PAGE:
Europe is different

Whenever I see information about blogging, internet marketing, or just plain old website creation on-line, it is often from a U.S.-American perspective.

There is so much information about FTC guidelines, CAN-SPAM, and “Fair use” around, that it often gets overlooked that things in Europe are different.

That doesn’t mean we don’t have rules to follow here.  In fact, we have quite a few, and the trick is to make our rules compatible with all of those wonderful international, but US-based, services.

On this site I will be looking at those rules and which services are suitable to use as a blogger in Europe, and which ones should be avoided.

I will be commenting on the latest on-line news that affects European Bloggers.

And I will be offering my services as an IT consultant to bloggers in Europe who need help with the technical or back-engine side of their sites, in accordance with those European rules.

So sign up on the right-hand side to receive the latest information by e-mail, bookmark the page, or add it to your RSS reader so that you’re ready to go.

Oh, and by the way, I charge in Euro.

British troops in Germany

You don’t encounter that many British troops in Germany these days, at least not in my part of the country.

This week I read an article about troops in northern Germany leaving after 63 years, and it brought back memories of the life in the 1980s, when there were many more of them here.

I remember…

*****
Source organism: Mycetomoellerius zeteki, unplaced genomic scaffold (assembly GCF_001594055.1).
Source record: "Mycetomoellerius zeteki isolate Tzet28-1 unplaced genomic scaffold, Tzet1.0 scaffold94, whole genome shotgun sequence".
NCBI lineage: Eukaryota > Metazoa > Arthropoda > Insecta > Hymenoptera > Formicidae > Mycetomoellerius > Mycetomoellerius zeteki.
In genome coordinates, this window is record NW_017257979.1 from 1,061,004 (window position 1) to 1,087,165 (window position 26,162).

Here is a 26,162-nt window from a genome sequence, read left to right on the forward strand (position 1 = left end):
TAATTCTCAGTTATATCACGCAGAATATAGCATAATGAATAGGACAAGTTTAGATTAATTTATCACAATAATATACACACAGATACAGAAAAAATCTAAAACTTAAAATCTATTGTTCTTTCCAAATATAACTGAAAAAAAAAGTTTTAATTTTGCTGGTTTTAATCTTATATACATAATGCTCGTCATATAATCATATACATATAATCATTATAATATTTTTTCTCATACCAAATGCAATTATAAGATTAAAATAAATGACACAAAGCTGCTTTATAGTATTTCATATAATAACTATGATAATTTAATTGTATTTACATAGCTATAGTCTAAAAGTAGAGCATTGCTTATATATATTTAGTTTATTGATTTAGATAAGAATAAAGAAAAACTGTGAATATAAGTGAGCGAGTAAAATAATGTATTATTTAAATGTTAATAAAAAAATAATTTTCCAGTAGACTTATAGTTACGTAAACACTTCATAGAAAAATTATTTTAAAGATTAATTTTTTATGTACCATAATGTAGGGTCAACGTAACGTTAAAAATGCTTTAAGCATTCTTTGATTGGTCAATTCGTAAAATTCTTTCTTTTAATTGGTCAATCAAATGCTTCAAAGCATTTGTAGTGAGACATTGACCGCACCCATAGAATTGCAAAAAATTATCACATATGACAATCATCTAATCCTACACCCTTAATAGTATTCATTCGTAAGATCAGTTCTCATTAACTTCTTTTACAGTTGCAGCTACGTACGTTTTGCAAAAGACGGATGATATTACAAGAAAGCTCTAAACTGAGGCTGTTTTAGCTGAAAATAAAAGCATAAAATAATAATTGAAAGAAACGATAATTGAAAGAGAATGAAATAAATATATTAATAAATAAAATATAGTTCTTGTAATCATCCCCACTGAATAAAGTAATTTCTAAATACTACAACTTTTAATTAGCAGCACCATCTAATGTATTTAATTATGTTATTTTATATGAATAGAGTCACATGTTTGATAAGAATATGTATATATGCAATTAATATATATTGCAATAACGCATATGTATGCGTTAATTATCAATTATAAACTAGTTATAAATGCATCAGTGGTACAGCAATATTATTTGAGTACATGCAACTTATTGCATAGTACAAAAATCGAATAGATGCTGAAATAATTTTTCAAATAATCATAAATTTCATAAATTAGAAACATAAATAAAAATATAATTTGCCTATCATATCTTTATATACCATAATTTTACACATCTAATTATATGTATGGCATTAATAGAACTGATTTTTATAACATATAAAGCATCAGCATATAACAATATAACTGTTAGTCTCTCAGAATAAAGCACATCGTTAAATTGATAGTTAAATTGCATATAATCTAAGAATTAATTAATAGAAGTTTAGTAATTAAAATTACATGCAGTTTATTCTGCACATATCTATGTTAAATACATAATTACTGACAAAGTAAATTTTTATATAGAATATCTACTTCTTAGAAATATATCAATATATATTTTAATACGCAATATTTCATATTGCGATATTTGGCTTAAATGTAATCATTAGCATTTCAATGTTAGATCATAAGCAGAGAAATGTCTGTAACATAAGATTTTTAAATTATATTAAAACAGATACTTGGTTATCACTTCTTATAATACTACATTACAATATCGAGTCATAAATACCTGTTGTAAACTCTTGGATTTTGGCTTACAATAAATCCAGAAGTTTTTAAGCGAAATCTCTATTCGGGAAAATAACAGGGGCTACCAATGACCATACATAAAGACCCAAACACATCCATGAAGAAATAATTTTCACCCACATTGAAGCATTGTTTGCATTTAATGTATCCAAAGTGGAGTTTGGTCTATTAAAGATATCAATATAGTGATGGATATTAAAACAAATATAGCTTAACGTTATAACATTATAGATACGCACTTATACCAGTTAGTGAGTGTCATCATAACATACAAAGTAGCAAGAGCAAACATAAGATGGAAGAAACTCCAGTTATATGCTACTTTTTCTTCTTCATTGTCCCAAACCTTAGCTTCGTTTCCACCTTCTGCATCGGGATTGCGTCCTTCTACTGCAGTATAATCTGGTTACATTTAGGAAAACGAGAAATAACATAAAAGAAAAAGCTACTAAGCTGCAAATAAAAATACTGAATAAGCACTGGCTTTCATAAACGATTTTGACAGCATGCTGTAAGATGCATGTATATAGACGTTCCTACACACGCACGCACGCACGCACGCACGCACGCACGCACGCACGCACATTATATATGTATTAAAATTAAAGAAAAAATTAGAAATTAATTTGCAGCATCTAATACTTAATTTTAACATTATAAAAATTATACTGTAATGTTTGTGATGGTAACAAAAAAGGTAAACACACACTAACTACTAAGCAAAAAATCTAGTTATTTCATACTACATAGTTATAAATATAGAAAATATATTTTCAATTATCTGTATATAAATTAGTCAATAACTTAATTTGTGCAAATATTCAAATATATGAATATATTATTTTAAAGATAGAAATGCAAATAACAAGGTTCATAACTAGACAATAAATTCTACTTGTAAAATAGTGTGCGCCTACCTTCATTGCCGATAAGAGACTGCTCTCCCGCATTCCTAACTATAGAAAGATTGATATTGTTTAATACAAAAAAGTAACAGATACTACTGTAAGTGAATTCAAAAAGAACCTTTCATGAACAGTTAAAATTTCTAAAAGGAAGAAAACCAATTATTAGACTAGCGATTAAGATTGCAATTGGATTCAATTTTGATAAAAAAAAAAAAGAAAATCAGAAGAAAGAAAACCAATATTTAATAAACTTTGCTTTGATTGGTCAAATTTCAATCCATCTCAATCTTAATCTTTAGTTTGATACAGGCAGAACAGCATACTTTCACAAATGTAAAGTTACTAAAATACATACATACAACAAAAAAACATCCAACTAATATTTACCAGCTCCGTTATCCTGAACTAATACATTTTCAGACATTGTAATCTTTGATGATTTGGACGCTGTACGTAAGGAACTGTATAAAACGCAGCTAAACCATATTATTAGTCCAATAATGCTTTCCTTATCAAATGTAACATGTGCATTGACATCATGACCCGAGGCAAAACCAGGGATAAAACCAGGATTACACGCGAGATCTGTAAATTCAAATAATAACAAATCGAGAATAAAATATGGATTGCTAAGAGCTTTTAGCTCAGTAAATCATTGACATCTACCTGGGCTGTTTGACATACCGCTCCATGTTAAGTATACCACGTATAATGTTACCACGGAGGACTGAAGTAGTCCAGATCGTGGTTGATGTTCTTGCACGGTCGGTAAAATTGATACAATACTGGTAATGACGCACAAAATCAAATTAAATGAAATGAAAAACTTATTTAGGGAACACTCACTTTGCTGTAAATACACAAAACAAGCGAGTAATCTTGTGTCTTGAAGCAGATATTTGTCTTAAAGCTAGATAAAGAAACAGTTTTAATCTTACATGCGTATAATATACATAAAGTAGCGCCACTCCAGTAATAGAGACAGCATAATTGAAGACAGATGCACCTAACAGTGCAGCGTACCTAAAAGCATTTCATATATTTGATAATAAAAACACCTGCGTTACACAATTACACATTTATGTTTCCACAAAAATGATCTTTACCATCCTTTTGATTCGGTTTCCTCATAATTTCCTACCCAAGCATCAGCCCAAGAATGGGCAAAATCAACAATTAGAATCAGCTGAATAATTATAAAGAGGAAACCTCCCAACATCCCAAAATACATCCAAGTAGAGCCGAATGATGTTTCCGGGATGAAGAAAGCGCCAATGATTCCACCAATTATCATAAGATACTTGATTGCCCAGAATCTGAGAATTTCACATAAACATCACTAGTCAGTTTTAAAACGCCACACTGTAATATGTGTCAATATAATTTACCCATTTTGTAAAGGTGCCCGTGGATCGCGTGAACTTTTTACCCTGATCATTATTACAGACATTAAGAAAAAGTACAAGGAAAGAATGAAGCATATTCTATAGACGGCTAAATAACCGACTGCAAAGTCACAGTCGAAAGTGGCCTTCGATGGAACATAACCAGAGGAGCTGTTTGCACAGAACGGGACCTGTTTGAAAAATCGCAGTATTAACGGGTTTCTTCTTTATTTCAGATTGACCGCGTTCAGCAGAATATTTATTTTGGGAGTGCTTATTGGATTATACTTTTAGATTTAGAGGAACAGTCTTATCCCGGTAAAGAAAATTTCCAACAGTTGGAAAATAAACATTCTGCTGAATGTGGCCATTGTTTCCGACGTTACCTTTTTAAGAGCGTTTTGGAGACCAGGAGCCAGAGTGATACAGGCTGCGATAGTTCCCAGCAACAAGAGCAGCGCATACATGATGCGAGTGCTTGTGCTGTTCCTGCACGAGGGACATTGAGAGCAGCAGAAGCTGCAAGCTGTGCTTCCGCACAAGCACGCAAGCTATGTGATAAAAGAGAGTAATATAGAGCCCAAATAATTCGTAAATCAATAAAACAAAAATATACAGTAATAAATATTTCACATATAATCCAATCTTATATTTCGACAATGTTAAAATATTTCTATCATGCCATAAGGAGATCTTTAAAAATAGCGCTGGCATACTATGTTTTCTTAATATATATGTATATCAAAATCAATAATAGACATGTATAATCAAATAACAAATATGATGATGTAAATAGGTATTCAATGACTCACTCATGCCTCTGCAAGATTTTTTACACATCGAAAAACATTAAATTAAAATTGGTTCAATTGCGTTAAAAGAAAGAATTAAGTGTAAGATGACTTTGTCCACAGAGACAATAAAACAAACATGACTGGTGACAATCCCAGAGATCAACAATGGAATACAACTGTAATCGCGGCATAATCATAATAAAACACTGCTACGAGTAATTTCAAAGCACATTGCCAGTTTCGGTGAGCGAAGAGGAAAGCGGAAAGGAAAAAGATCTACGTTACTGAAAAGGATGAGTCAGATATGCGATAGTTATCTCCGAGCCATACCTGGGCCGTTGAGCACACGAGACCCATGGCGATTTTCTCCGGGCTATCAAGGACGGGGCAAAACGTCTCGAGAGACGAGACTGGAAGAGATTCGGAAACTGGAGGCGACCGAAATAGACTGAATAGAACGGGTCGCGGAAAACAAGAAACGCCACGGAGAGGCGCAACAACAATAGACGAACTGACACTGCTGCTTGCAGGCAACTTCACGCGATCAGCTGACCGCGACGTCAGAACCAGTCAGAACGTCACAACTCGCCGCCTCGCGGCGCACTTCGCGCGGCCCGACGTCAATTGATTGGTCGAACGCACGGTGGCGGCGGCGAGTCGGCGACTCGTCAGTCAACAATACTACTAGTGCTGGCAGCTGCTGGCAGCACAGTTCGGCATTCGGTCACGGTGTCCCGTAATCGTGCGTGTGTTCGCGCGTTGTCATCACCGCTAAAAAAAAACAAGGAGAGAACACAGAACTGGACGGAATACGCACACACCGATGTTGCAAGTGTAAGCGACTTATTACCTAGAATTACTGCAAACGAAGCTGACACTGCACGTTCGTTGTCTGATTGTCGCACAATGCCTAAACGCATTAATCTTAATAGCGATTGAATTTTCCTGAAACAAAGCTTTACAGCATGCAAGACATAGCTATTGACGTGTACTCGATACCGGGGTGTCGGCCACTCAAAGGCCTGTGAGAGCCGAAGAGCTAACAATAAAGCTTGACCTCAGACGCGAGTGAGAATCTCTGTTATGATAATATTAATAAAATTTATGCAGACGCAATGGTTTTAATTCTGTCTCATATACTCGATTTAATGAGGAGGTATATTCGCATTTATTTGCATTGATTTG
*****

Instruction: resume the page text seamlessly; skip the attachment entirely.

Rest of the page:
– cars with number plates with red borders, showing that they had been registered overseas

– listening to BFBS during visits to Germany

– encountering members of the British forces on the ferries between Dover and Zeebrugge, returning to their basis after time in the UK

– it being perfectly normal to meet members of the British forces when out and about in German towns

Can you imagine that happening today?  In today’s security climate I can’t image troops travelling in uniform in specially-marked cars and going shopping without putting on civilian clothes first!

Germany was close enough to home to go on holiday to, and thus troops were not so far away from home, a situation that the troops in Afghanistan and Iraq unfortunately can’t enjoy.

Queueing and Blogging

I went to the DIY supermarket at the weekend to buy a set of metal shelves for our cellar.  The shelves, along with their metal supports, were packaged into polythene as a set.  The whole thing was quite a weight to carry, so I made a direct line for the checkout…

Now normally this would not be a problem.  I avoid people that might be in my way, and those that see me coming with such a heavy item would probably make way for me anyway.  But not this week.  Just as I was reached the checkout a young lady stepped out in front of me… and stopped!  Although she didn’t want to go actually to the checkout, she stood in front of it and blocked my way.

I gave here a look that said “this is heavy”, to which she looked at what I was carrying and said “you could put it down!”, and then continued to hold a conversation with someone else.

I was so speechless, that I didn’t even think to reply with “you could get out of my way” or something similar.  I was just amazed at how blunt she was.

Which leads me nicely on to write about a new site where my wife started blogging today.  On AllThingsBritish.net she is doing the exact opposite of what I blog about here – namely writing about British topics in German.  Today, by co-incidence, she has written about how difficult it is in some British shops to know which way to join a queue.

Later this week she will also start blogging about words that have, at some time or other, caused us confusion or at least led to a topical discussion on EnglishWordsExplained.

So if you can understand German then please take a look at the new sites and give her some feedback!

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